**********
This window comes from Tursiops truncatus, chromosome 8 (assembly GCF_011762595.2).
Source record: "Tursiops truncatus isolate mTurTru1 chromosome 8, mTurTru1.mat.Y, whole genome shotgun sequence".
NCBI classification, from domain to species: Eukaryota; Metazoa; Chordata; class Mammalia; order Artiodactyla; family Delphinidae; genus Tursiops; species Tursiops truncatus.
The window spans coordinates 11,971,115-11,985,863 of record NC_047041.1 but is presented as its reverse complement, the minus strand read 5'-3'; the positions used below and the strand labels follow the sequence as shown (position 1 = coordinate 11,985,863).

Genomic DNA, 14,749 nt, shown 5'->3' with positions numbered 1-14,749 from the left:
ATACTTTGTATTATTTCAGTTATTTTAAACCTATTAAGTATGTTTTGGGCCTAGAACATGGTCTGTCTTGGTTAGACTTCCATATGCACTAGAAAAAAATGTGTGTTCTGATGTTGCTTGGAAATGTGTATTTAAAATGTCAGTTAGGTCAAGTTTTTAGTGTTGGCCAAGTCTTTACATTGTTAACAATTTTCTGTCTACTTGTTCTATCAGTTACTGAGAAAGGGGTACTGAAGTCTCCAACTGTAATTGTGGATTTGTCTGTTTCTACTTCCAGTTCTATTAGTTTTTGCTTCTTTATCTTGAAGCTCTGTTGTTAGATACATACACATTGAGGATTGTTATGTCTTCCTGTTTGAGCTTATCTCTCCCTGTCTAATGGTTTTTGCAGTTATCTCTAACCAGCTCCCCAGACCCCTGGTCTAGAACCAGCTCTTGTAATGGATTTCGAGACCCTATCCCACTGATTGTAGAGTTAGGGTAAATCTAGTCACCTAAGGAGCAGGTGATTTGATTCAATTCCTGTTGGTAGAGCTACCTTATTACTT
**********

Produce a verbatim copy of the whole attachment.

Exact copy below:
This window comes from Tursiops truncatus, chromosome 8 (assembly GCF_011762595.2).
Source record: "Tursiops truncatus isolate mTurTru1 chromosome 8, mTurTru1.mat.Y, whole genome shotgun sequence".
NCBI classification, from domain to species: Eukaryota; Metazoa; Chordata; class Mammalia; order Artiodactyla; family Delphinidae; genus Tursiops; species Tursiops truncatus.
The window spans coordinates 11,971,115-11,985,863 of record NC_047041.1 but is presented as its reverse complement, the minus strand read 5'-3'; the positions used below and the strand labels follow the sequence as shown (position 1 = coordinate 11,985,863).

Genomic DNA, 14,749 nt, shown 5'->3' with positions numbered 1-14,749 from the left:
ATACTTTGTATTATTTCAGTTATTTTAAACCTATTAAGTATGTTTTGGGCCTAGAACATGGTCTGTCTTGGTTAGACTTCCATATGCACTAGAAAAAAATGTGTGTTCTGATGTTGCTTGGAAATGTGTATTTAAAATGTCAGTTAGGTCAAGTTTTTAGTGTTGGCCAAGTCTTTACATTGTTAACAATTTTCTGTCTACTTGTTCTATCAGTTACTGAGAAAGGGGTACTGAAGTCTCCAACTGTAATTGTGGATTTGTCTGTTTCTACTTCCAGTTCTATTAGTTTTTGCTTCTTTATCTTGAAGCTCTGTTGTTAGATACATACACATTGAGGATTGTTATGTCTTCCTGTTTGAGCTTATCTCTCCCTGTCTAATGGTTTTTGCAGTTATCTCTAACCAGCTCCCCAGACCCCTGGTCTAGAACCAGCTCTTGTAATGGATTTCGAGACCCTATCCCACTGATTGTAGAGTTAGGGTAAATCTAGTCACCTAAGGAGCAGGTGATTTGATTCAATTCCTGTTGGTAGAGCTACCTTATTACTT